Nonconformity, once an American trait, came to be regarded as a dangerous thing. Christianity became Americanized: “Christ was the first business man and God must be a banker or broker.” The presidential campaigns of Bryan raised the spirits of the family for a time, only to let them fall again as the American people entered “into a wild career of imperialism.” Pressed to the limit, farmers mined rather than cultivated the land, leaving ruined soil and feeble, degenerate children. Only new immigrant German families, like the neighboring Schintzes, seemed able to hold onto their land and their children. They were the “eternal peasants” who distrusted middlemen with a cold cynicism and who kept to themselves and survived. But they were not the stuff out of which Jeffersonian Democrats could be made, and the countryside surrendered to the city, and to progress.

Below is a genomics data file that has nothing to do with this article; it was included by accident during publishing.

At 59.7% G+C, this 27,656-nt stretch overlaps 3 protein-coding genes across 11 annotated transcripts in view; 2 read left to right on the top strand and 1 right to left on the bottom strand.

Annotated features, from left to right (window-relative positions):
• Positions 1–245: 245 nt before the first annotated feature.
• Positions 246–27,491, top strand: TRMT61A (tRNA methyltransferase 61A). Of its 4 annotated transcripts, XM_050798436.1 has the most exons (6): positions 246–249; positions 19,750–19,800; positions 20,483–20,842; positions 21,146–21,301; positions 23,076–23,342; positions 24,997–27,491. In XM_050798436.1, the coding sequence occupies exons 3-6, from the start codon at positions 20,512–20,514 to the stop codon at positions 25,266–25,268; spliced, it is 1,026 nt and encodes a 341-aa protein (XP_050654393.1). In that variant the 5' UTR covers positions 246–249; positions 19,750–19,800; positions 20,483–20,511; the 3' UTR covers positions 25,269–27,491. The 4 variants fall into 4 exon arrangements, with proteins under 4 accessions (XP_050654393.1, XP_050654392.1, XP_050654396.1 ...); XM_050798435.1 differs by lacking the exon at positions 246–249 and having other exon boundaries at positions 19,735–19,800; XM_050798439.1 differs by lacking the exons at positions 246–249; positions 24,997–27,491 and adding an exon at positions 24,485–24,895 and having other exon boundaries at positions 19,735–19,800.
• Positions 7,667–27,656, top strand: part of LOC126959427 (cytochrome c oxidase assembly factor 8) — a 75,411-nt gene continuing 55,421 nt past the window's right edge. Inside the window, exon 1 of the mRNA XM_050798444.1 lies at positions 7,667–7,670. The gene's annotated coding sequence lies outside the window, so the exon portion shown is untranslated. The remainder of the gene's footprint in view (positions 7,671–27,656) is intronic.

Old Jamie’s grandson, Johnny (the fictionalized Louis Bromfield), tried to carry the farm on for a short while, but he too failed: “And presently Johnny understood that it was other countries which kept generation after generation living upon the same land. And he understood, too, that such a continuity was impossible m the country in which he had been born.”
Bromfield traced the restlessness and chaos of post-1920 America to this loss of land and purpose. As the aging Julia Shane explains it to Hattie Tolliver in The Green Bay Tree:
Life is hard for our children. It isn’t as simple as it was for us. Their grandfathers were pioneers and the same blood runs in their veins, only they haven’t a frontier any longer. They stand . . . these children of ours . . . with their backs toward this rough-hewn middlewest and their faces set toward Europe and the East and they belong to neither. They are lost somewhere between.
By 1933, Bromfield could be counted among the lost.